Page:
Aspirin Experiment

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Synthesis of Aspirin and Oil of Wintergreen
INTRODUCTION: Synthesis and use of organic compounds is an extremely important area of modern chemistry. Approximately half of all chemists work with organic chemicals. In everyday life, many if not most of the chemicals you come in contact with are organic chemicals. Examples include drugs, synthetic fabrics, paints, plastics, etc. Synthesis of Aspirin and Methyl Salicylate. The two compounds we will be preparing, aspirin (acetylsalicylic acid) and oil of wintergreen (methyl salicylate), are both organic esters. An ester is a compound that is formed when an acid (containing the COOH group) reacts with an alcohol (a compound containing an -OH group). O C R1 O H O

+
H

O C R2 R1 O R2

+
H

O H

acid

alcohol

ester

water

Here R1 and R 2 represent groups such as CH3 - or CH3 CH2 -. The reaction type shown above may be called a condensation reaction because the small molecule H 2 O is eliminated from the reactants while the remaining bits of the reactant condense together to give the main product. This reaction may also be called an esterification, since the product of the reaction is an ester, a compound containing the CO2 R group (see chapter 11 for definitions of acids, esters, and alcohols). Esters usually have pleasant, fruit-like odors and are the chemicals responsible for the odors and flavors of many fruits (oranges, bananas, pineapples) and flowers. In most cases, such natural products get their properties from a mixture of organic compounds. In this experiment you will prepare two esters of o-hydroxybenzoic acid, more commonly known as salicylic acid. One of the esters, acetylsalicylic acid, is aspirin, the common analgesic. We will synthesize aspirin by mixing salicylic acid with acetic anhydride. The second ester product is oil of wintergreen, or methyl salicylate, which we prepare by allowing salicylic acid to react with methyl alcohol. This compound, which has a familiar odor is used as a flavoring agent and in rubbing ointments. Both of these reactions are shown below. Preparation of acetylsalicylic acid H H C C H C H C C C C O O H O H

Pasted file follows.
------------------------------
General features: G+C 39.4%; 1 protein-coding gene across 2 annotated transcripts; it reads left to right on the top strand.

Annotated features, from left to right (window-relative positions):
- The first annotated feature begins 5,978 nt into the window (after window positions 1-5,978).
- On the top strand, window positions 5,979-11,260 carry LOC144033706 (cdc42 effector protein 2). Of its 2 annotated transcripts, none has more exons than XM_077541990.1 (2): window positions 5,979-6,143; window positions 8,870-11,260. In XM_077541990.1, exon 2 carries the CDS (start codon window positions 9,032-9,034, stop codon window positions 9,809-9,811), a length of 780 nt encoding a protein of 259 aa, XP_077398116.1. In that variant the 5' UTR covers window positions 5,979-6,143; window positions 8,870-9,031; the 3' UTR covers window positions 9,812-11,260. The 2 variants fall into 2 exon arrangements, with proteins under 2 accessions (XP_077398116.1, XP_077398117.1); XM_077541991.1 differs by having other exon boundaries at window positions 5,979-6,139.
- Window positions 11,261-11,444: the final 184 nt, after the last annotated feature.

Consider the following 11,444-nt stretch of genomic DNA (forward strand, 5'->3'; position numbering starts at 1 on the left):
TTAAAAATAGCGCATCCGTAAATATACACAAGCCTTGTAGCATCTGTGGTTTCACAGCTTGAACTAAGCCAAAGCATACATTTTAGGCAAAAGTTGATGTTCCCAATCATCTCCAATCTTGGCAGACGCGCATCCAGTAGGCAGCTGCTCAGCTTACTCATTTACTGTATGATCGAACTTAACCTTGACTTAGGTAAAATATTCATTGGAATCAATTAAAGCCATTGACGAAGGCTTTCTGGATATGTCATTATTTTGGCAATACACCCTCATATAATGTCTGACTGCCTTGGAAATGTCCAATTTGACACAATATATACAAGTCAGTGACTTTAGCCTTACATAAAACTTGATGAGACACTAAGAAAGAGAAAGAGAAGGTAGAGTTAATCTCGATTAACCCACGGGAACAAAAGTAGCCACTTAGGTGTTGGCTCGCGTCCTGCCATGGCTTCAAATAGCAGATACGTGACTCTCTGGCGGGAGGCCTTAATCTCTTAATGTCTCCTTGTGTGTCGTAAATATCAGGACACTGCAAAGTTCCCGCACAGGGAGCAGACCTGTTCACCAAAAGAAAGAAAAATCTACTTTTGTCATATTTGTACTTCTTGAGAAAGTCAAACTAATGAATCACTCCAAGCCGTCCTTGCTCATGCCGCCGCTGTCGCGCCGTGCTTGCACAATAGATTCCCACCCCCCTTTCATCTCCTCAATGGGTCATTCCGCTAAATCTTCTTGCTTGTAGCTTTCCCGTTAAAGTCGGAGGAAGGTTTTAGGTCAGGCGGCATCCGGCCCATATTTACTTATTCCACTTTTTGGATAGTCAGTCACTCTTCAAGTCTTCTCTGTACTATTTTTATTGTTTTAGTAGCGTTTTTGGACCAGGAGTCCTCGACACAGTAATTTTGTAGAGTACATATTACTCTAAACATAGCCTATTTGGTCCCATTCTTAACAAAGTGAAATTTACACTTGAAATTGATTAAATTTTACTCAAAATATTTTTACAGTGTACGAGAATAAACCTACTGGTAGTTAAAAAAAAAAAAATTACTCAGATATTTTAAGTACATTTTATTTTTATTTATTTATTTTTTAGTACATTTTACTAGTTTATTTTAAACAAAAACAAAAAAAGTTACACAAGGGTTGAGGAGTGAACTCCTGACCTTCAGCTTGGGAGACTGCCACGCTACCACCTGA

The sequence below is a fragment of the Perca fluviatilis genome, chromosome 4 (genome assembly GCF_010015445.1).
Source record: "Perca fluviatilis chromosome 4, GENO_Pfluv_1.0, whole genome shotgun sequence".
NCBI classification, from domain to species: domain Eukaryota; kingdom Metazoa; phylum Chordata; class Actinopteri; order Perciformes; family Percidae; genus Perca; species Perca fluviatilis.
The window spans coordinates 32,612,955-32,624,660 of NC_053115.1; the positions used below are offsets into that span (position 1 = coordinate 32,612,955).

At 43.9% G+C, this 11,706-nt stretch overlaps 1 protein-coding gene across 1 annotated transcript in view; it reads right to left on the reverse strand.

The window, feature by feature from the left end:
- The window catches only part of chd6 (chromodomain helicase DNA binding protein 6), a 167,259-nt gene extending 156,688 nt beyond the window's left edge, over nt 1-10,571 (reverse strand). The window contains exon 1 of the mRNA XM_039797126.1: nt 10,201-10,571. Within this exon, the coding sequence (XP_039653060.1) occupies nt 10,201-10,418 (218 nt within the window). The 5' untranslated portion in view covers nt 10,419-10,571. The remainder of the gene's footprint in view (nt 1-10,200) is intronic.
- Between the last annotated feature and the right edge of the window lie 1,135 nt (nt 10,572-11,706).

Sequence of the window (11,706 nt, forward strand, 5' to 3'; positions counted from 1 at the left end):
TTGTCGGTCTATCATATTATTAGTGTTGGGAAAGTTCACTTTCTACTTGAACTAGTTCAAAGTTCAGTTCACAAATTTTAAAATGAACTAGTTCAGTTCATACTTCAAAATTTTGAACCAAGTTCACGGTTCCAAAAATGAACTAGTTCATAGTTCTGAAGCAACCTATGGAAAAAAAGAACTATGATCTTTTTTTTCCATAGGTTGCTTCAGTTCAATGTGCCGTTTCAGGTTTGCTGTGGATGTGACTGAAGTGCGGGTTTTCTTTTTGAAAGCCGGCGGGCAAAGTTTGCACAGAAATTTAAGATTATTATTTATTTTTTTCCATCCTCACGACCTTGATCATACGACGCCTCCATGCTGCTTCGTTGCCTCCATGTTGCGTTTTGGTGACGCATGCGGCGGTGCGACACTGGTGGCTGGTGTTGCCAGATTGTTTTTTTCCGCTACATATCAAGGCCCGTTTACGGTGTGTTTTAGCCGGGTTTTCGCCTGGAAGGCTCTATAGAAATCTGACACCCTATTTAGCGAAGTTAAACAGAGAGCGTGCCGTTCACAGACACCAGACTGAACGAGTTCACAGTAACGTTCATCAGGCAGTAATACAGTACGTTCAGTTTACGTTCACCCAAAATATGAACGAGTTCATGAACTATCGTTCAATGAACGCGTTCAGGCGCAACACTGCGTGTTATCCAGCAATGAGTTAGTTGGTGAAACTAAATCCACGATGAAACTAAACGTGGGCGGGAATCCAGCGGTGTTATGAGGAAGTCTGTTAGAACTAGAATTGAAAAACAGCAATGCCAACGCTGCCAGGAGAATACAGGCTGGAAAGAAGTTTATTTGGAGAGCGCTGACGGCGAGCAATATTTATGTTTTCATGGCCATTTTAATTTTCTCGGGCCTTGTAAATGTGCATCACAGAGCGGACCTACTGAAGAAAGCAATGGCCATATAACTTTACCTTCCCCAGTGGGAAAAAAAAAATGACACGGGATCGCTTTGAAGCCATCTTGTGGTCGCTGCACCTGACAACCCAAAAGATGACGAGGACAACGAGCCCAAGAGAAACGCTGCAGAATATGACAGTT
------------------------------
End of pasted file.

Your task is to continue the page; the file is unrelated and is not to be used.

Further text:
+

O H3C H3C C O C O H
H+

H H C C C H C C C C O O

O C O CH3
+

O C H3C O H

H

salicylic acid

acetic anhydride

acetylsalicylic acid (aspirin)

acetic acid

Preparation of methyl salicylate
H H C C H C H C C C C O O H O H
+

H O H H CH3
H+

H C C

C C C C H

O

H
+

O H H

O C O

CH3

salicylic acid

methanol

methyl salicylate (oil of wintergreen)

water

This experiment illustrates several properties of organic synthesis. While both product compounds in the experiment are esters of the same compound (salicylic acid), they are quite different in structure. Aspirin involves a reaction of the -OH group of salicylic acid, while methyl salicylate involves a reaction of the COOH group of salicylic acid. Organic chemistry is the broad field of studying the tremendous variety of such reactions of organic functional groups. Purification by Recrystallization. After preparing the aspirin, we will purify it. Most solids can be purified by recrystallization, at a cost of lower percent yield. Recrystallization is usually done by dissolving the substance in a suitable solvent, which is hot. If insoluble particles are present, the hot solution is filtered to remove them (we will skip this hot filtration step). The solution is allowed to cool slowly, and is eventually cooled in ice. The crystals that form slowly are more pure than the original solid. Characterization by Melting Point. A simple characterization technique that can be very useful in determining purity is melting point. It does not, however, tell much about the identities of the impurities. Pure materials usually have characteristic temperatures at which they melt, or a narrow temperature range (less than one degree) over which they melt. Impure compounds usually melt at a lower temperature, over a wider...
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